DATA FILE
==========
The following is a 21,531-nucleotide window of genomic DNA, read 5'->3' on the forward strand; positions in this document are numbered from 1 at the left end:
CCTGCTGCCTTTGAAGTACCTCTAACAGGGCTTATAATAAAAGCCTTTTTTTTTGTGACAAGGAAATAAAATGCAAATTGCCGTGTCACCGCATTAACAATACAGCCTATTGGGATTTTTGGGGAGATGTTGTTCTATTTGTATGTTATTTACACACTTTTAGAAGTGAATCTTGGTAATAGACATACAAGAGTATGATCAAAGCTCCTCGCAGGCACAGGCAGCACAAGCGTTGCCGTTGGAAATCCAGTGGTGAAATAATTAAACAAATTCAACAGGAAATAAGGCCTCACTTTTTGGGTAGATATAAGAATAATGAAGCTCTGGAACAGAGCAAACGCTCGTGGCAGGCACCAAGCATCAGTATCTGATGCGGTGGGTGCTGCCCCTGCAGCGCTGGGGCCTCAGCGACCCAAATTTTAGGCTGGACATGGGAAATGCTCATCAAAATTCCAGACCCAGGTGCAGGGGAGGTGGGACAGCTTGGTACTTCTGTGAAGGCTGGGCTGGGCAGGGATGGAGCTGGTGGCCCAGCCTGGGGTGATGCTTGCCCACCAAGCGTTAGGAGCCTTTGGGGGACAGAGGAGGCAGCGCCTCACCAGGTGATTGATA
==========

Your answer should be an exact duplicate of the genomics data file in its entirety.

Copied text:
The following is a 21,531-nucleotide window of genomic DNA, read 5'->3' on the forward strand; positions in this document are numbered from 1 at the left end:
CCTGCTGCCTTTGAAGTACCTCTAACAGGGCTTATAATAAAAGCCTTTTTTTTTGTGACAAGGAAATAAAATGCAAATTGCCGTGTCACCGCATTAACAATACAGCCTATTGGGATTTTTGGGGAGATGTTGTTCTATTTGTATGTTATTTACACACTTTTAGAAGTGAATCTTGGTAATAGACATACAAGAGTATGATCAAAGCTCCTCGCAGGCACAGGCAGCACAAGCGTTGCCGTTGGAAATCCAGTGGTGAAATAATTAAACAAATTCAACAGGAAATAAGGCCTCACTTTTTGGGTAGATATAAGAATAATGAAGCTCTGGAACAGAGCAAACGCTCGTGGCAGGCACCAAGCATCAGTATCTGATGCGGTGGGTGCTGCCCCTGCAGCGCTGGGGCCTCAGCGACCCAAATTTTAGGCTGGACATGGGAAATGCTCATCAAAATTCCAGACCCAGGTGCAGGGGAGGTGGGACAGCTTGGTACTTCTGTGAAGGCTGGGCTGGGCAGGGATGGAGCTGGTGGCCCAGCCTGGGGTGATGCTTGCCCACCAAGCGTTAGGAGCCTTTGGGGGACAGAGGAGGCAGCGCCTCACCAGGTGATTGATA